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A new TD Economics report says women in the science, technology engineering and math (STEM) fields disproportionately wind up in lower-paying technical roles than higher paid professional ones.

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Women in the science, technology engineering and math (STEM) fields disproportionately wind up in lower-paying technical roles than higher paid professional ones, according to a new report by TD Economics.

Roles in the STEM fields are in high demand and pay higher incomes than many other professions. That means it will be difficult to close the overall gender wage gap if women don't make stronger inroads in these industries, according to the report.

There are four men for every one woman graduating with a bachelor's degree in engineering, the report notes. That figure has hardly changed in more than a decade.

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Meanwhile, in math and computer sciences, there are three men for every woman graduate - a ratio that the study says has actually worsened from two decades ago.

STEM jobs can be divided into two broad categories: technical roles and professional roles. Progressing from a technical role to a professional one often requires additional education such as a university degree, according to the report.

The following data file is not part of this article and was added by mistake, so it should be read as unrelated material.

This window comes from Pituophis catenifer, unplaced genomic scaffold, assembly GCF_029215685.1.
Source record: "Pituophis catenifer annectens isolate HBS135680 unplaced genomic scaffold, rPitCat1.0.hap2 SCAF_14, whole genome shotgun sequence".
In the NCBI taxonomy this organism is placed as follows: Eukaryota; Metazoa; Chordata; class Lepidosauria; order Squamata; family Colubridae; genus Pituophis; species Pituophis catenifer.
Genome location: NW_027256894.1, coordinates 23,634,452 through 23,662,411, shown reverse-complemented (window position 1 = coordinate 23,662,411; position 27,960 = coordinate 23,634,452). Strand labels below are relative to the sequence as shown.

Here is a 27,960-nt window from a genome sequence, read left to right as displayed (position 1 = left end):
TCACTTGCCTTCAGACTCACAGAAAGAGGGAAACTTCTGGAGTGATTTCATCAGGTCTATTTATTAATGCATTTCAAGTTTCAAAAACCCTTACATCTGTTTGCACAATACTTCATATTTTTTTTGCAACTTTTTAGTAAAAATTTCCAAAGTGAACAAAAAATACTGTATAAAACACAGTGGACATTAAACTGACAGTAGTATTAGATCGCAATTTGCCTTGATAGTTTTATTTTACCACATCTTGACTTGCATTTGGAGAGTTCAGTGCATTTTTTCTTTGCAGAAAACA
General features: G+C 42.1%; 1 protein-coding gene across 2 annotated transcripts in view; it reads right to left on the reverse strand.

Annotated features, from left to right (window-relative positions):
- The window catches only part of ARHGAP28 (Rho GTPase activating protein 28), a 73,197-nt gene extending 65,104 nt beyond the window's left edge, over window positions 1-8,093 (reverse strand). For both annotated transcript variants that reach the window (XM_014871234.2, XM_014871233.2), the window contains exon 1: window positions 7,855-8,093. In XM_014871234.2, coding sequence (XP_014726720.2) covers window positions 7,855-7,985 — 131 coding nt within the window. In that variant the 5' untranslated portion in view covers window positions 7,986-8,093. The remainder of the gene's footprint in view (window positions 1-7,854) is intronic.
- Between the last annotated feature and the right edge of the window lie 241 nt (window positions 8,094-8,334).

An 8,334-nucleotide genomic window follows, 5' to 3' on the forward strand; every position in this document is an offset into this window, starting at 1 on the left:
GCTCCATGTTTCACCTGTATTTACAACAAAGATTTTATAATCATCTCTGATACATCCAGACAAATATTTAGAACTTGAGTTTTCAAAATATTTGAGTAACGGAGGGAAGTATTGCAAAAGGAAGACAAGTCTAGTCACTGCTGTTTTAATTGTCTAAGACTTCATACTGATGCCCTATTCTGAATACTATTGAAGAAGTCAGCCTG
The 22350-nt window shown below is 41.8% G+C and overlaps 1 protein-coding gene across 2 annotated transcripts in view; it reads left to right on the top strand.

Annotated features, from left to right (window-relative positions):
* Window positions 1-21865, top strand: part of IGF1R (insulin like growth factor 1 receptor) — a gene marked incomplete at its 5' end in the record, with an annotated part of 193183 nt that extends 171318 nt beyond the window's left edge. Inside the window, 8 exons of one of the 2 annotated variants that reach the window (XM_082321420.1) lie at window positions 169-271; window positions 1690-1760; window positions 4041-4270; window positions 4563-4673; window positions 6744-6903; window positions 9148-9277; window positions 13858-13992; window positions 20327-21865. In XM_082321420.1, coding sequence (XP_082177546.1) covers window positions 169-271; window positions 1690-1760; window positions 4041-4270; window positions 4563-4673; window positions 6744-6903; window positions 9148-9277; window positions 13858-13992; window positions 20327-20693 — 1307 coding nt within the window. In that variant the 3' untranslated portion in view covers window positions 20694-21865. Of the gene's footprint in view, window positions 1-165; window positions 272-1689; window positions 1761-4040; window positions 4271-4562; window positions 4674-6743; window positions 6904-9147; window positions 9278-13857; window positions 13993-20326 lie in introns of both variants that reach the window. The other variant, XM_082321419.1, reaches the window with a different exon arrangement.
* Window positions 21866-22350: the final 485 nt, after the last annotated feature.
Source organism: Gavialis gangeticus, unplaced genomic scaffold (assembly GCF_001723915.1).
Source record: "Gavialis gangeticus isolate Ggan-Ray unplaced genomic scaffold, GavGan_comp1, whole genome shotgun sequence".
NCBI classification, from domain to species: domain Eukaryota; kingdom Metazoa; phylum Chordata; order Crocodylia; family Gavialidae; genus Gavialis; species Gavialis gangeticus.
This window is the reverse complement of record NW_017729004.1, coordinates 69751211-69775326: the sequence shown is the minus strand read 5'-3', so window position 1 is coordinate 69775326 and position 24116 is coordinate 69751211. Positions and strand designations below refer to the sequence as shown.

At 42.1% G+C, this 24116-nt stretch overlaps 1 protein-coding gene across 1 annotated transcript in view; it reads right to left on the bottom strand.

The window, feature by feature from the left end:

Women in professional STEM roles earn 30 to 37 per cent more than those in technical roles. However, the study notes that women with university degrees are overrepresented in technical roles, at about one third. (That compares to 21 per cent for men.)

"It's not sufficient for a company to take an active role in implementing initiatives to provide greater job opportunities to women within STEM fields," the report says.

"Employers need to look inward to review whether hiring biases are occurring by asking and measuring the most basic of questions: Are employees right-skilled to their education and skill levels? Are development and professional opportunities provided equally to individuals?"

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